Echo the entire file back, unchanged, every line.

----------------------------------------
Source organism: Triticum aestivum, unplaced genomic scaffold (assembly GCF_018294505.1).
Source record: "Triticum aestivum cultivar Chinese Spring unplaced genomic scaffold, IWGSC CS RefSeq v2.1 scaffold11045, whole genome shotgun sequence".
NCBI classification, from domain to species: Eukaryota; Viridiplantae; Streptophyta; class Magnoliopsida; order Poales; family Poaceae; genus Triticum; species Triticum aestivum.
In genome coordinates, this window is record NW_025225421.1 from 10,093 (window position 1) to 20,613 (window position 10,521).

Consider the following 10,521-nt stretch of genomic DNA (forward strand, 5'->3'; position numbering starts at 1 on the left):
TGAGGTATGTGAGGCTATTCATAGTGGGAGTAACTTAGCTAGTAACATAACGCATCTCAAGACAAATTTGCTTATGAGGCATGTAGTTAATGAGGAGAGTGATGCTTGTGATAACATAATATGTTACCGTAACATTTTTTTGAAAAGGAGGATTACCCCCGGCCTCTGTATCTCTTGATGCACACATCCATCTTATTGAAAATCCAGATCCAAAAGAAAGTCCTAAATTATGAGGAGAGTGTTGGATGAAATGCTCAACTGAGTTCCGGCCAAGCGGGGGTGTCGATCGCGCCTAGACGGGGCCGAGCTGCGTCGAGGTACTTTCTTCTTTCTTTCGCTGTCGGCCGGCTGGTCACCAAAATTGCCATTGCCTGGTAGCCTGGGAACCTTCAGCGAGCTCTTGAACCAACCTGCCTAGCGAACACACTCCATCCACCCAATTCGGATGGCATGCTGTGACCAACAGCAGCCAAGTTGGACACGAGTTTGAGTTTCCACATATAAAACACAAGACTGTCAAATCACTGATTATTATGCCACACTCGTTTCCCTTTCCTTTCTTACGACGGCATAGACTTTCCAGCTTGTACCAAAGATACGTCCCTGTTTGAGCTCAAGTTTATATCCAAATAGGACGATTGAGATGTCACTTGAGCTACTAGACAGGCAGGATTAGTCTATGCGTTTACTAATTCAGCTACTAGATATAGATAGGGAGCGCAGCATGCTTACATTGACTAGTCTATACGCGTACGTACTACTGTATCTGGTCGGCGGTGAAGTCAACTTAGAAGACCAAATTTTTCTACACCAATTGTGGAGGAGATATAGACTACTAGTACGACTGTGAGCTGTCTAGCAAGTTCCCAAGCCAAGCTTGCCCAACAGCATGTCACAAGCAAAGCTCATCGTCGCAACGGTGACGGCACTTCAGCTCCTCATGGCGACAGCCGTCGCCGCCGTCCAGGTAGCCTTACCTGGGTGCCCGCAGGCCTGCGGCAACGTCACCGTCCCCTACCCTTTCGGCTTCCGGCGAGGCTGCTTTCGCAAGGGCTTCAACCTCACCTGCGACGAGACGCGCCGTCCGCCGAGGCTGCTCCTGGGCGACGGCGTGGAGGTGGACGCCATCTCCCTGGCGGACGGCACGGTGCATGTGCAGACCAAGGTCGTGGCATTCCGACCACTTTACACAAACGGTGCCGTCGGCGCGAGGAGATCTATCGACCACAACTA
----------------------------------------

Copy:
Source organism: Triticum aestivum, unplaced genomic scaffold (assembly GCF_018294505.1).
Source record: "Triticum aestivum cultivar Chinese Spring unplaced genomic scaffold, IWGSC CS RefSeq v2.1 scaffold11045, whole genome shotgun sequence".
NCBI classification, from domain to species: Eukaryota; Viridiplantae; Streptophyta; class Magnoliopsida; order Poales; family Poaceae; genus Triticum; species Triticum aestivum.
In genome coordinates, this window is record NW_025225421.1 from 10,093 (window position 1) to 20,613 (window position 10,521).

Consider the following 10,521-nt stretch of genomic DNA (forward strand, 5'->3'; position numbering starts at 1 on the left):
TGAGGTATGTGAGGCTATTCATAGTGGGAGTAACTTAGCTAGTAACATAACGCATCTCAAGACAAATTTGCTTATGAGGCATGTAGTTAATGAGGAGAGTGATGCTTGTGATAACATAATATGTTACCGTAACATTTTTTTGAAAAGGAGGATTACCCCCGGCCTCTGTATCTCTTGATGCACACATCCATCTTATTGAAAATCCAGATCCAAAAGAAAGTCCTAAATTATGAGGAGAGTGTTGGATGAAATGCTCAACTGAGTTCCGGCCAAGCGGGGGTGTCGATCGCGCCTAGACGGGGCCGAGCTGCGTCGAGGTACTTTCTTCTTTCTTTCGCTGTCGGCCGGCTGGTCACCAAAATTGCCATTGCCTGGTAGCCTGGGAACCTTCAGCGAGCTCTTGAACCAACCTGCCTAGCGAACACACTCCATCCACCCAATTCGGATGGCATGCTGTGACCAACAGCAGCCAAGTTGGACACGAGTTTGAGTTTCCACATATAAAACACAAGACTGTCAAATCACTGATTATTATGCCACACTCGTTTCCCTTTCCTTTCTTACGACGGCATAGACTTTCCAGCTTGTACCAAAGATACGTCCCTGTTTGAGCTCAAGTTTATATCCAAATAGGACGATTGAGATGTCACTTGAGCTACTAGACAGGCAGGATTAGTCTATGCGTTTACTAATTCAGCTACTAGATATAGATAGGGAGCGCAGCATGCTTACATTGACTAGTCTATACGCGTACGTACTACTGTATCTGGTCGGCGGTGAAGTCAACTTAGAAGACCAAATTTTTCTACACCAATTGTGGAGGAGATATAGACTACTAGTACGACTGTGAGCTGTCTAGCAAGTTCCCAAGCCAAGCTTGCCCAACAGCATGTCACAAGCAAAGCTCATCGTCGCAACGGTGACGGCACTTCAGCTCCTCATGGCGACAGCCGTCGCCGCCGTCCAGGTAGCCTTACCTGGGTGCCCGCAGGCCTGCGGCAACGTCACCGTCCCCTACCCTTTCGGCTTCCGGCGAGGCTGCTTTCGCAAGGGCTTCAACCTCACCTGCGACGAGACGCGCCGTCCGCCGAGGCTGCTCCTGGGCGACGGCGTGGAGGTGGACGCCATCTCCCTGGCGGACGGCACGGTGCATGTGCAGACCAAGGTCGTGGCATTCCGACCACTTTACACAAACGGTGCCGTCGGCGCGAGGAGATCTATCGACCACAACTA